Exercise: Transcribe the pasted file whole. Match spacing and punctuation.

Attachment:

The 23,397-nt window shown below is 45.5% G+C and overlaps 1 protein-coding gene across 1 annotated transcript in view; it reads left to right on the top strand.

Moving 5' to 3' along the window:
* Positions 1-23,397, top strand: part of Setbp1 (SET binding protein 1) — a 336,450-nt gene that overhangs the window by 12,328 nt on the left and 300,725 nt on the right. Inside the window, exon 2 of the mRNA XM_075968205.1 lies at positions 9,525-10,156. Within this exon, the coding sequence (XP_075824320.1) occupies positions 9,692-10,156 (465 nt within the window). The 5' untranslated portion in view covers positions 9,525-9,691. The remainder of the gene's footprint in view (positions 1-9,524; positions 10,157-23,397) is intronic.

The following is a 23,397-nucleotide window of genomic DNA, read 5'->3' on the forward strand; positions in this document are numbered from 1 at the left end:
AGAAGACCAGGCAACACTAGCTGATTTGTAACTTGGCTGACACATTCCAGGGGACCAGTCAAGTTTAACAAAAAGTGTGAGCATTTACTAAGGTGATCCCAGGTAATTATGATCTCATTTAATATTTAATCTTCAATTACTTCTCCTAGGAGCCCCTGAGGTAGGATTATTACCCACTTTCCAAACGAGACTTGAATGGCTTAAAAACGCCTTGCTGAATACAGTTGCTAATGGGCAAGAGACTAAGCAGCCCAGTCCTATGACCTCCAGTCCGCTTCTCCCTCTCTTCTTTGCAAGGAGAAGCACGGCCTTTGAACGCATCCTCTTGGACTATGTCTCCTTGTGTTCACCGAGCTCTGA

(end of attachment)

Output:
The 23,397-nt window shown below is 45.5% G+C and overlaps 1 protein-coding gene across 1 annotated transcript in view; it reads left to right on the top strand.

Moving 5' to 3' along the window:
* Positions 1-23,397, top strand: part of Setbp1 (SET binding protein 1) — a 336,450-nt gene that overhangs the window by 12,328 nt on the left and 300,725 nt on the right. Inside the window, exon 2 of the mRNA XM_075968205.1 lies at positions 9,525-10,156. Within this exon, the coding sequence (XP_075824320.1) occupies positions 9,692-10,156 (465 nt within the window). The 5' untranslated portion in view covers positions 9,525-9,691. The remainder of the gene's footprint in view (positions 1-9,524; positions 10,157-23,397) is intronic.

The following is a 23,397-nucleotide window of genomic DNA, read 5'->3' on the forward strand; positions in this document are numbered from 1 at the left end:
AGAAGACCAGGCAACACTAGCTGATTTGTAACTTGGCTGACACATTCCAGGGGACCAGTCAAGTTTAACAAAAAGTGTGAGCATTTACTAAGGTGATCCCAGGTAATTATGATCTCATTTAATATTTAATCTTCAATTACTTCTCCTAGGAGCCCCTGAGGTAGGATTATTACCCACTTTCCAAACGAGACTTGAATGGCTTAAAAACGCCTTGCTGAATACAGTTGCTAATGGGCAAGAGACTAAGCAGCCCAGTCCTATGACCTCCAGTCCGCTTCTCCCTCTCTTCTTTGCAAGGAGAAGCACGGCCTTTGAACGCATCCTCTTGGACTATGTCTCCTTGTGTTCACCGAGCTCTGA